Health

Flu season gains strength, but may be approaching a peak

The CDC says 38 states had high or very high levels of respiratory illness that included a cough or other symptoms.

Doses of flu vaccine
Mark J. Terrill / AP
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Flu season is gaining strength, U.S. health officials said Friday.

Data posted on Friday, that covers the week between the Christmas and New Year holidays, shows 38 states had high or very high levels of respiratory illness that included a cough or other symptoms. The count is up from 31 states the week before.

Flu is likely the most dramatically increasing of these infections, the Centers for Disease Control said Friday.

This flu season as a whole has an average intensity, but Alicia Budd, the team lead on the CDC's influenza National Surveillance and Outbreak Response Team, said "We expect it to be elevated for several more weeks."

Budd said illness reporting around the holidays can be less reliable due to high travel rates, closed schools and people who choose to tough out infections at home.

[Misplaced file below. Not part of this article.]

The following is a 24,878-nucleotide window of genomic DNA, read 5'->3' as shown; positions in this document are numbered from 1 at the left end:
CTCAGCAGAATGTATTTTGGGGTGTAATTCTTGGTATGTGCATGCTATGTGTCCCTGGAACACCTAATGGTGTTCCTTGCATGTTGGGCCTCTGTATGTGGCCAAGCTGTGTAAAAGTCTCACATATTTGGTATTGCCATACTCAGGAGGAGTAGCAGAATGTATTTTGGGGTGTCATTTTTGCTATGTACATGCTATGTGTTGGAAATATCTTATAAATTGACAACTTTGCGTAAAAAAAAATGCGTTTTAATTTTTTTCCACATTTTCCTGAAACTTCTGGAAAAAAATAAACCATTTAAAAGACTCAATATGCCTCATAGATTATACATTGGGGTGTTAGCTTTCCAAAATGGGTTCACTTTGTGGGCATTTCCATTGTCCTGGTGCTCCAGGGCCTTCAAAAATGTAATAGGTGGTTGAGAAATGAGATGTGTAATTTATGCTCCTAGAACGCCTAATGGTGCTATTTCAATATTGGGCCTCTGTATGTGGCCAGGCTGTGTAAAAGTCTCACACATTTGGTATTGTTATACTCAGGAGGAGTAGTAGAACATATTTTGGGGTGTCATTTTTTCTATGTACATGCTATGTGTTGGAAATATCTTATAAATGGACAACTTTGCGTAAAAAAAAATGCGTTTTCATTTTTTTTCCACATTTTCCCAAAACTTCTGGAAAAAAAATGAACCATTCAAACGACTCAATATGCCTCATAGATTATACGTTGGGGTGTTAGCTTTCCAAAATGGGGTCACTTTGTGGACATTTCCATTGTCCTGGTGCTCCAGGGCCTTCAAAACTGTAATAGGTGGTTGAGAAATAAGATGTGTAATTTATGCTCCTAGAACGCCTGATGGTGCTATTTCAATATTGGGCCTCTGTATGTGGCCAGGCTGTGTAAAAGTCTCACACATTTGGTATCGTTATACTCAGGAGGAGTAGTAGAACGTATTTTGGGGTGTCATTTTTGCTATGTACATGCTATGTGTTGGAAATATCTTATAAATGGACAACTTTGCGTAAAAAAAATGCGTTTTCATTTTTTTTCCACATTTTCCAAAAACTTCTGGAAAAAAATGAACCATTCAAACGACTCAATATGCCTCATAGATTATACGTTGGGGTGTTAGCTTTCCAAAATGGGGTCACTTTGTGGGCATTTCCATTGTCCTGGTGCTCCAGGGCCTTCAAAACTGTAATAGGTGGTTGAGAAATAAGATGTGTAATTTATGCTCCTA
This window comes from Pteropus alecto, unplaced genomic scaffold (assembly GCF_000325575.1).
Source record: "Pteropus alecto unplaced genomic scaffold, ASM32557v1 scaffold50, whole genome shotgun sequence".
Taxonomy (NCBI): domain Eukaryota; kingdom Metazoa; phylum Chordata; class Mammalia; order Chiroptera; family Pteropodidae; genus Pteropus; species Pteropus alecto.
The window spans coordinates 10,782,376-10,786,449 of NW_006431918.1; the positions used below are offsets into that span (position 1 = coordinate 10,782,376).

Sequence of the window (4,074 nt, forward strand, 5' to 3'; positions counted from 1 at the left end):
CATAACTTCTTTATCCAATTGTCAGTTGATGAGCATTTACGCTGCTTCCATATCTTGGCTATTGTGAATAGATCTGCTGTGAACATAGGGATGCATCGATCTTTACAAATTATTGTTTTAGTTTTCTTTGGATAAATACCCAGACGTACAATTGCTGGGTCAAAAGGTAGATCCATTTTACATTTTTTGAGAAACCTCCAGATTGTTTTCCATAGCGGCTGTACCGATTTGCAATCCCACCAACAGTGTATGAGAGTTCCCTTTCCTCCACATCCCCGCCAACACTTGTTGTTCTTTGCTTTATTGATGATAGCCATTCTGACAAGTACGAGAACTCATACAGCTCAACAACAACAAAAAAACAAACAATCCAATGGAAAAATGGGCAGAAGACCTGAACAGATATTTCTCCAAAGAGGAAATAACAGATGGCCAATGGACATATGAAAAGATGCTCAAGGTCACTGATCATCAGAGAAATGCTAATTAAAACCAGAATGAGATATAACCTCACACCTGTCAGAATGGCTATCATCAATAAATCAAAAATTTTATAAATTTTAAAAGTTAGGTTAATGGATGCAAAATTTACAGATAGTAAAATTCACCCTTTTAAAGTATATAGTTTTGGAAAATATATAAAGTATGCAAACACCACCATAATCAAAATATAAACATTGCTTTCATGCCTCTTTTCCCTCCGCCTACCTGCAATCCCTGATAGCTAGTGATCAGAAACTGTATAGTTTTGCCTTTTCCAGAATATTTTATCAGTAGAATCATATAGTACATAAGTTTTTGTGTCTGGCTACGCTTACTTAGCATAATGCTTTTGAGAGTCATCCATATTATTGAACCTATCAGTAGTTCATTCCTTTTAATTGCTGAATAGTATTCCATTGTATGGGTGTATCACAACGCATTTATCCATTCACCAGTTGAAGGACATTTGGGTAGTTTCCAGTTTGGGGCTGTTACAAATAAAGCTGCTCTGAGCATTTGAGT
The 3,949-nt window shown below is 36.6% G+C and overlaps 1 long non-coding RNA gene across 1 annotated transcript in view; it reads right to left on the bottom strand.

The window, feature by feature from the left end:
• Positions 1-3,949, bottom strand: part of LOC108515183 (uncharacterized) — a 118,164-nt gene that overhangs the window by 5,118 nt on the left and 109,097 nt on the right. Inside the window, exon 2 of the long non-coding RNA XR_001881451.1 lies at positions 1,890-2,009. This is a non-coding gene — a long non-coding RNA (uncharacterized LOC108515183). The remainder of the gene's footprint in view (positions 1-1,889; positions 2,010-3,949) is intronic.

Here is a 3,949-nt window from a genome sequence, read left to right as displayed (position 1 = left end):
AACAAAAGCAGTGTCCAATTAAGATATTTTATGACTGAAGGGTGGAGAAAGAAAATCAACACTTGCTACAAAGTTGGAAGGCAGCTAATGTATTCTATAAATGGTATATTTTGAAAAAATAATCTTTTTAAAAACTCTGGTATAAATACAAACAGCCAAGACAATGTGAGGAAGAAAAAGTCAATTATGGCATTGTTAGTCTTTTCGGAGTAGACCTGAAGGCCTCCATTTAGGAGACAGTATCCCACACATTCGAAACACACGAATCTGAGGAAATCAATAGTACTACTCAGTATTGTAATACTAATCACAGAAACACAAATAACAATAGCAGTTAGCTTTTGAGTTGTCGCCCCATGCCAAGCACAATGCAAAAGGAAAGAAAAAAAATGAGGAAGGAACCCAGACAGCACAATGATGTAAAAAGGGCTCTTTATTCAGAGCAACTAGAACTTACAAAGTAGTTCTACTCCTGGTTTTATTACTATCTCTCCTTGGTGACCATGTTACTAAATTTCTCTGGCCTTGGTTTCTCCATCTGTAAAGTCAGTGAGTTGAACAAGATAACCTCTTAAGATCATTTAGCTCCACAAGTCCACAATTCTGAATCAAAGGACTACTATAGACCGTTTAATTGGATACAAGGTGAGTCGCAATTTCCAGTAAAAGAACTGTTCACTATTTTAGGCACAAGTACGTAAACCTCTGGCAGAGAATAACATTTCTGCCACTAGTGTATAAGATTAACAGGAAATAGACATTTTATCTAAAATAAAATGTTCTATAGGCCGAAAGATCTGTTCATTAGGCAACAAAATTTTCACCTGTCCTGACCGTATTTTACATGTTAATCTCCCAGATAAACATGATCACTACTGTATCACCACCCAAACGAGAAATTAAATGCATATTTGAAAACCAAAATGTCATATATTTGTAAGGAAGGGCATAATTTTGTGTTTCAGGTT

The CDC estimates that since October, flu has caused 10 million illnesses, hospitalized 110,000 people and caused 6,500 deaths.

More hospitals requiring masks as COVID-19, RSV and flu cases rise
More hospitals requiring masks as COVID-19, RSV and flu cases rise

More hospitals requiring masks as COVID-19, RSV and flu cases rise

New York City has resumed a mask mandate for its 11 public hospitals. Los Angeles and Massachusetts saw similar measures.

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The good news is that this season's flu shots appear to be a good match to prevalent strains.

Flu infections typically peak for the season between December and February. Officials predict infections are about to peak and begin their annual decline.

Infections from COVID-19, meanwhile, are not causing as many hospitalizations this year as they have in years past — but the count is still higher than the totals caused by influenza.

The CDC estimates a variant called JN.1 is responsible for close to two-thirds of current COVID-19 infections. Officials say it is not likely to cause any more severe infection than earlier variants.